Discussion in 'Classic Menswear' started by luk-cha, Apr 7, 2011.
Luk-cha, how do you call this kind of construction where the welt is not flush with the heel?
The welt is flush with the heel. What you see is a decorative wheeling, where a wheel gets pressed into the leather and leaves a mark:
If you are referring to the step between the heel and the bevelled waist, that's a sign of the finest handmade work, as the change from rounded (waist) to square (heel) is invetabely clumsy.
Depends on how you define "flush"--at the end of the welt as it transitions to the heel seat or along its outer edge.
But BS is spot on--it is a mark of handwork, care, and by extension, quality.
Absolute shoe perfection. Is the single monk on the Deco last?
And the point is?
Let me address what I think your point might be...
At some point you have to come to the conclusion that "quality" has an objective basis. As opposed to a subjective basis. I think that argument can be made and, FWIW, I kind of do so in another thread [COLOR=FF0000]here[/COLOR].
If you accept the basic premise, then it follows that "quality" is, by its very nature, comparative / hierarchical--good, better, best.
Just because a shoe is GY doesn't mean that it is not good quality in the overall scheme of things. G&G may be GY but they retain so many other aspects that we associate with quality that it's hard to hold the GY against them unless you're a somewhat crusty old snab who sees his beloved Trade being lost. Not with a bang but a whimper.
So...don't let best be the enemy of the good. Despite what you may think (if you haven't been paying particular attention) I, for one, have never said it was and I try deliberately and conscientiously to not even suggest it.
not really! just my bespoke last as always
Luk I havent seen you in forever!!
still around, just dont post as much
But the G&G bespoke are not Goodyear welted, they are hand welted. So, what is the point?
See DWFII preceding post. The thread doesn't only concern bespoke G&Gs
Any qualitative element can be measured. It is necessary simply to identify the desired/undesired component or function, devise a way of measuring it in various samples, and apply a reliable calibration. SATRA does it for a living on shoes and boots, among other products. Not on G&Gs I imagine, but there’s no reason why they couldn’t.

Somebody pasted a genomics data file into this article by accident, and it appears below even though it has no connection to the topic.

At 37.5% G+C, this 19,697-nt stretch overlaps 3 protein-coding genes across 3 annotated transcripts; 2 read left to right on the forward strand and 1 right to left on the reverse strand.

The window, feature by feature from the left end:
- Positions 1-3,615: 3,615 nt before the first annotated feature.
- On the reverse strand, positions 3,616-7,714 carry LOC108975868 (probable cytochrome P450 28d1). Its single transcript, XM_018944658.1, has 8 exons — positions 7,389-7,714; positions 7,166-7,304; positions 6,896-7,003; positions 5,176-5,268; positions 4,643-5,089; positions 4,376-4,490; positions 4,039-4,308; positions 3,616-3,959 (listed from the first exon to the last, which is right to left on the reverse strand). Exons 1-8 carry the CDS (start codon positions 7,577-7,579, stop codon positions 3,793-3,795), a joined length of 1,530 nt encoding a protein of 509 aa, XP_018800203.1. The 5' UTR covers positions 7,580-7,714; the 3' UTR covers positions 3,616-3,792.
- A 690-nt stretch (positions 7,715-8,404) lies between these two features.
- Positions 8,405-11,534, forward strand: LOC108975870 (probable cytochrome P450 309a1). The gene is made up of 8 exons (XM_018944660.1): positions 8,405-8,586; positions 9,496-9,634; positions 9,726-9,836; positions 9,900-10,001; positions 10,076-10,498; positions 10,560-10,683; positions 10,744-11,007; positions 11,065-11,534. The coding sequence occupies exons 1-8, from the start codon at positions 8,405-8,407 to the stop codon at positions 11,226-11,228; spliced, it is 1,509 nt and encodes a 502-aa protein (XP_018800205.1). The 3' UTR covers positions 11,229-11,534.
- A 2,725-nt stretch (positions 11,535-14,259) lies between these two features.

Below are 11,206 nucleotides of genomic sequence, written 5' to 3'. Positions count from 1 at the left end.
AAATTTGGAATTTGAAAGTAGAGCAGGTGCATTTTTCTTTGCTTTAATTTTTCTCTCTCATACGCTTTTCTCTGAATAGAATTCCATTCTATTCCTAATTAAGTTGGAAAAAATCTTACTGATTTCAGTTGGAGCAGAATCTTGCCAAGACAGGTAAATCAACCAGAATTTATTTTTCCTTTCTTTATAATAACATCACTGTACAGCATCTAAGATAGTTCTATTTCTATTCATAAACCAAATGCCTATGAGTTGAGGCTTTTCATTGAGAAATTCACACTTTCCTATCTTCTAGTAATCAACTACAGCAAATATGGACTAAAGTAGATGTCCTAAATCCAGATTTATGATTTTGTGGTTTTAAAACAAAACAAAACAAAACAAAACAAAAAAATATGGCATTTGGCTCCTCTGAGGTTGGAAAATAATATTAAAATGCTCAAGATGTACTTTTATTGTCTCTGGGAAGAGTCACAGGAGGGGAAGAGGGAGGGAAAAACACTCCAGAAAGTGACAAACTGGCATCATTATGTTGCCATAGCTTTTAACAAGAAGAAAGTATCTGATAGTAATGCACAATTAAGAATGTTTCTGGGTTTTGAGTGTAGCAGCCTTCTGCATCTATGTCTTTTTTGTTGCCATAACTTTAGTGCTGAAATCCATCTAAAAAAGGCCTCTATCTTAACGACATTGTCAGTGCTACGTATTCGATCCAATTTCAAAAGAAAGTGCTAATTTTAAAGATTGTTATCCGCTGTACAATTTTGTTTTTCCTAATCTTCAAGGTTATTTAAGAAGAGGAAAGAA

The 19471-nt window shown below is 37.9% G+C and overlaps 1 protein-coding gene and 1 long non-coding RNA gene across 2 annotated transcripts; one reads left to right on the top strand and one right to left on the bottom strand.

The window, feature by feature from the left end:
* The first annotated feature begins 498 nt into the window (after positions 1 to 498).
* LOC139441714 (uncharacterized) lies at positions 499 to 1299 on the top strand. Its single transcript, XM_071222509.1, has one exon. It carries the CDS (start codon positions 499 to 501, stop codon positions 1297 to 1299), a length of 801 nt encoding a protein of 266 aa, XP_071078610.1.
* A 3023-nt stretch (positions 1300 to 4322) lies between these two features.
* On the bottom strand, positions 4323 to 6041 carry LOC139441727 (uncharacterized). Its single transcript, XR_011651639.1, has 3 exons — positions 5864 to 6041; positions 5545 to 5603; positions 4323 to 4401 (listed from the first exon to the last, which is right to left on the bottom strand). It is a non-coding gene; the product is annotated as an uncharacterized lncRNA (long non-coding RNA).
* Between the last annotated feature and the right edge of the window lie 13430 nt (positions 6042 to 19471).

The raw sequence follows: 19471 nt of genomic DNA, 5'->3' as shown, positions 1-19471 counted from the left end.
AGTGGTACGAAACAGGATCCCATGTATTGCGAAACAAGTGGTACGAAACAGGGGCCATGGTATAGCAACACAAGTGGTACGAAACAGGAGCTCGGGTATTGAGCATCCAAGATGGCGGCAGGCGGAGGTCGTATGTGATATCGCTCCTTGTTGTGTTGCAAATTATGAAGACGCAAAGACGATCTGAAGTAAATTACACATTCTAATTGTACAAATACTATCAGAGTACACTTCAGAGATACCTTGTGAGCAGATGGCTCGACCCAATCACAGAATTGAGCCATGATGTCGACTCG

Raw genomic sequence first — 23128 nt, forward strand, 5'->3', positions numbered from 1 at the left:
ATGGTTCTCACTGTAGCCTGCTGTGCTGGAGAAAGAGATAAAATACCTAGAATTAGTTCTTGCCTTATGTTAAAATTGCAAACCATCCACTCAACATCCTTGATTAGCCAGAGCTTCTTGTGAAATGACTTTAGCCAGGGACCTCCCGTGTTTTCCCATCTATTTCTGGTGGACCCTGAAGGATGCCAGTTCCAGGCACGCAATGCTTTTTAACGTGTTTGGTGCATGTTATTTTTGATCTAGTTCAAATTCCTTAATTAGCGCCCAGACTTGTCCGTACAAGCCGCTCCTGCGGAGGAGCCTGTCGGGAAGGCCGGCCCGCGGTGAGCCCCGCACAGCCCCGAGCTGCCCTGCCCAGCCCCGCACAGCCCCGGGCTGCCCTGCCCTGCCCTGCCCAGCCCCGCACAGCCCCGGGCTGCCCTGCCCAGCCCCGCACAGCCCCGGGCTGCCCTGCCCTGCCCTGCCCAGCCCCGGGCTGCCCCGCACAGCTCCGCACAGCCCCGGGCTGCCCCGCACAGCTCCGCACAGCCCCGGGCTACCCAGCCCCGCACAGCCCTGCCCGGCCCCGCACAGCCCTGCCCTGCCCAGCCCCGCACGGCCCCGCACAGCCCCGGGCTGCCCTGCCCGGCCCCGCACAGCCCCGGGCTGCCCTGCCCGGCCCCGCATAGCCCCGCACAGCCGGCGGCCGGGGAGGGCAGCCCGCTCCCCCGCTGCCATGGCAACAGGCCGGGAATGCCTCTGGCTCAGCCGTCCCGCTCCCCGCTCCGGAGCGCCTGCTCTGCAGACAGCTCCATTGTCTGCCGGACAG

Fit and comfort:
Resistance, slip/grip, etc:
Esthetics cannot be measured, as it has no function, being uniquely in the eye of the beholder.
Some valued members on SF have suggested that GYW shoes, on a shoe quality scale of 1 to 10, never leave 1 (whatever the make). It is not my opinion. Let’s face it, even hand-sewn shoes rely on adhesives.
I must get out of this thread and return to one more suitable. I have nothing whatsoever to say about G&Gs.
Without having read all the post I'd just like to add this.
This is what I have been taught.
Quality IS subjective. It is based on your expectations and good quality is simply defined as something that meets and surpasses your expectations,
whereas bad quality is defined as not living up to your expectations.
Whatever you buy, if you are happy with it and it surpasses your expectations is therefore of good quality regardless of price/brand or whatever....
just my 2 cents
Qualitative traits are linked to function and can be measured. See my post above.
When quality (or good and evil) is subjective, every one has a different definition and thus there is no definition...and ultimately, anything goes.
This is also known as "relativism."
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